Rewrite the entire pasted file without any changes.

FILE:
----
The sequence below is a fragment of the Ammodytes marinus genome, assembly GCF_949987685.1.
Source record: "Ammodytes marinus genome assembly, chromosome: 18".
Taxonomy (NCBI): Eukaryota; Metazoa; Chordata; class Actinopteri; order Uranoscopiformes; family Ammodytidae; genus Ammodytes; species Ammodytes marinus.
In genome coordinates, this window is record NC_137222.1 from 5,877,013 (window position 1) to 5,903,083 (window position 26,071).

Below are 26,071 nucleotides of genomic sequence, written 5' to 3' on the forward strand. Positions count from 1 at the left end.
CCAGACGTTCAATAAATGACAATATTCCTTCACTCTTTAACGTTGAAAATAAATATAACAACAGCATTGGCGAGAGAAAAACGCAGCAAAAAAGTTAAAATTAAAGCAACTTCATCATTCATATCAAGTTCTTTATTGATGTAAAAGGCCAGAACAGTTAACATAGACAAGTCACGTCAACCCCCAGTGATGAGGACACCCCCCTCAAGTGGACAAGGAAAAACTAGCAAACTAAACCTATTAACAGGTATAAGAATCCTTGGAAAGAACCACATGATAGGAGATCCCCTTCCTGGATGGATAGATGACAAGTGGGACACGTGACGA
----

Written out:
The sequence below is a fragment of the Ammodytes marinus genome, assembly GCF_949987685.1.
Source record: "Ammodytes marinus genome assembly, chromosome: 18".
Taxonomy (NCBI): Eukaryota; Metazoa; Chordata; class Actinopteri; order Uranoscopiformes; family Ammodytidae; genus Ammodytes; species Ammodytes marinus.
In genome coordinates, this window is record NC_137222.1 from 5,877,013 (window position 1) to 5,903,083 (window position 26,071).

Below are 26,071 nucleotides of genomic sequence, written 5' to 3' on the forward strand. Positions count from 1 at the left end.
CCAGACGTTCAATAAATGACAATATTCCTTCACTCTTTAACGTTGAAAATAAATATAACAACAGCATTGGCGAGAGAAAAACGCAGCAAAAAAGTTAAAATTAAAGCAACTTCATCATTCATATCAAGTTCTTTATTGATGTAAAAGGCCAGAACAGTTAACATAGACAAGTCACGTCAACCCCCAGTGATGAGGACACCCCCCTCAAGTGGACAAGGAAAAACTAGCAAACTAAACCTATTAACAGGTATAAGAATCCTTGGAAAGAACCACATGATAGGAGATCCCCTTCCTGGATGGATAGATGACAAGTGGGACACGTGACGA